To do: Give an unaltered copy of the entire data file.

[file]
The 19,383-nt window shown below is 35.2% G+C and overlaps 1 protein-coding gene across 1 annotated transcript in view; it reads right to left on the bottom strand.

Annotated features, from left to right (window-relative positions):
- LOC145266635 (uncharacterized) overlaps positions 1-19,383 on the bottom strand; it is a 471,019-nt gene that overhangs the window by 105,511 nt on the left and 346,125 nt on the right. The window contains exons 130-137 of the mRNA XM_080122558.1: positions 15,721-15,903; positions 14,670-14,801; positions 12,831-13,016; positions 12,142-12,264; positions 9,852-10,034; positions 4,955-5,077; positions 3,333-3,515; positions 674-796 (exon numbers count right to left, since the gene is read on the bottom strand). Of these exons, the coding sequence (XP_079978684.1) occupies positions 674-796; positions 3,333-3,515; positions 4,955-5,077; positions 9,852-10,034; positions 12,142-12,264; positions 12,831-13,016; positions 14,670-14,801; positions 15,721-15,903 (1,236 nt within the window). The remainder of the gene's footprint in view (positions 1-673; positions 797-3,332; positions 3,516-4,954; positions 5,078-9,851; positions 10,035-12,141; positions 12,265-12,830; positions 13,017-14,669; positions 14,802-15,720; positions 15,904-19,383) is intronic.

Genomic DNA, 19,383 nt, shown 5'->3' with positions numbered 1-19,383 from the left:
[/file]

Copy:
The 19,383-nt window shown below is 35.2% G+C and overlaps 1 protein-coding gene across 1 annotated transcript in view; it reads right to left on the bottom strand.

Annotated features, from left to right (window-relative positions):
- LOC145266635 (uncharacterized) overlaps positions 1-19,383 on the bottom strand; it is a 471,019-nt gene that overhangs the window by 105,511 nt on the left and 346,125 nt on the right. The window contains exons 130-137 of the mRNA XM_080122558.1: positions 15,721-15,903; positions 14,670-14,801; positions 12,831-13,016; positions 12,142-12,264; positions 9,852-10,034; positions 4,955-5,077; positions 3,333-3,515; positions 674-796 (exon numbers count right to left, since the gene is read on the bottom strand). Of these exons, the coding sequence (XP_079978684.1) occupies positions 674-796; positions 3,333-3,515; positions 4,955-5,077; positions 9,852-10,034; positions 12,142-12,264; positions 12,831-13,016; positions 14,670-14,801; positions 15,721-15,903 (1,236 nt within the window). The remainder of the gene's footprint in view (positions 1-673; positions 797-3,332; positions 3,516-4,954; positions 5,078-9,851; positions 10,035-12,141; positions 12,265-12,830; positions 13,017-14,669; positions 14,802-15,720; positions 15,904-19,383) is intronic.

Genomic DNA, 19,383 nt, shown 5'->3' with positions numbered 1-19,383 from the left: